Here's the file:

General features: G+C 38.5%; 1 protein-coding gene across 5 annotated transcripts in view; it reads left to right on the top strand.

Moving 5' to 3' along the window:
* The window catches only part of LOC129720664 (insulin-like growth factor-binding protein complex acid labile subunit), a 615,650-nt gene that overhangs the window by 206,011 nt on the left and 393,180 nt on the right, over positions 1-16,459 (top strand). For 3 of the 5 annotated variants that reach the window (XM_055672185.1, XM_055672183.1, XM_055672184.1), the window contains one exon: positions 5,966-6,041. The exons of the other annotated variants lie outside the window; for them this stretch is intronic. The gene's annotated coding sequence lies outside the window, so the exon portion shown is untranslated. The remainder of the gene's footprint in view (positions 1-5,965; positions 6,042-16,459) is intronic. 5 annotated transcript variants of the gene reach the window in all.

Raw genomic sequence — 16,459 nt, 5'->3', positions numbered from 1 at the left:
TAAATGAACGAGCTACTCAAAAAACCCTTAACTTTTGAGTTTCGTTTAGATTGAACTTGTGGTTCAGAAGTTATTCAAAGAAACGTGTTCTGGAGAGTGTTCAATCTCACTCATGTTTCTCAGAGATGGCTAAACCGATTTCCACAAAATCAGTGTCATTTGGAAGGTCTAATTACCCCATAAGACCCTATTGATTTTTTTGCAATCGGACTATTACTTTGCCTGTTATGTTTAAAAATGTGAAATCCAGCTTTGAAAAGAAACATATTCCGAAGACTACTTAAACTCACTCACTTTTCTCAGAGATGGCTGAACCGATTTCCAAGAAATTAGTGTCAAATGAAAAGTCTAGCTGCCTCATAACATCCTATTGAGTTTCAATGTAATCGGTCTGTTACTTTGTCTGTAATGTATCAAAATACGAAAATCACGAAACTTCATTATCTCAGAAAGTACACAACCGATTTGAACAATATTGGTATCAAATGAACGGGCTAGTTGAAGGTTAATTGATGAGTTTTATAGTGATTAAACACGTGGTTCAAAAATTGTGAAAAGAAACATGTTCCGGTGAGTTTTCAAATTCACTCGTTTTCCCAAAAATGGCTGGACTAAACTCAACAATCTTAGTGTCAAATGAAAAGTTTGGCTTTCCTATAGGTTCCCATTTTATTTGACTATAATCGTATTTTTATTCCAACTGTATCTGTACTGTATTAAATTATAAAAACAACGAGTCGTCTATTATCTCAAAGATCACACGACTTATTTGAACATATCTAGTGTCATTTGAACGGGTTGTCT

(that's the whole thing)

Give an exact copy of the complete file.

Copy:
General features: G+C 38.5%; 1 protein-coding gene across 5 annotated transcripts in view; it reads left to right on the top strand.

Moving 5' to 3' along the window:
* The window catches only part of LOC129720664 (insulin-like growth factor-binding protein complex acid labile subunit), a 615,650-nt gene that overhangs the window by 206,011 nt on the left and 393,180 nt on the right, over positions 1-16,459 (top strand). For 3 of the 5 annotated variants that reach the window (XM_055672185.1, XM_055672183.1, XM_055672184.1), the window contains one exon: positions 5,966-6,041. The exons of the other annotated variants lie outside the window; for them this stretch is intronic. The gene's annotated coding sequence lies outside the window, so the exon portion shown is untranslated. The remainder of the gene's footprint in view (positions 1-5,965; positions 6,042-16,459) is intronic. 5 annotated transcript variants of the gene reach the window in all.

Raw genomic sequence — 16,459 nt, 5'->3', positions numbered from 1 at the left:
TAAATGAACGAGCTACTCAAAAAACCCTTAACTTTTGAGTTTCGTTTAGATTGAACTTGTGGTTCAGAAGTTATTCAAAGAAACGTGTTCTGGAGAGTGTTCAATCTCACTCATGTTTCTCAGAGATGGCTAAACCGATTTCCACAAAATCAGTGTCATTTGGAAGGTCTAATTACCCCATAAGACCCTATTGATTTTTTTGCAATCGGACTATTACTTTGCCTGTTATGTTTAAAAATGTGAAATCCAGCTTTGAAAAGAAACATATTCCGAAGACTACTTAAACTCACTCACTTTTCTCAGAGATGGCTGAACCGATTTCCAAGAAATTAGTGTCAAATGAAAAGTCTAGCTGCCTCATAACATCCTATTGAGTTTCAATGTAATCGGTCTGTTACTTTGTCTGTAATGTATCAAAATACGAAAATCACGAAACTTCATTATCTCAGAAAGTACACAACCGATTTGAACAATATTGGTATCAAATGAACGGGCTAGTTGAAGGTTAATTGATGAGTTTTATAGTGATTAAACACGTGGTTCAAAAATTGTGAAAAGAAACATGTTCCGGTGAGTTTTCAAATTCACTCGTTTTCCCAAAAATGGCTGGACTAAACTCAACAATCTTAGTGTCAAATGAAAAGTTTGGCTTTCCTATAGGTTCCCATTTTATTTGACTATAATCGTATTTTTATTCCAACTGTATCTGTACTGTATTAAATTATAAAAACAACGAGTCGTCTATTATCTCAAAGATCACACGACTTATTTGAACATATCTAGTGTCATTTGAACGGGTTGTCT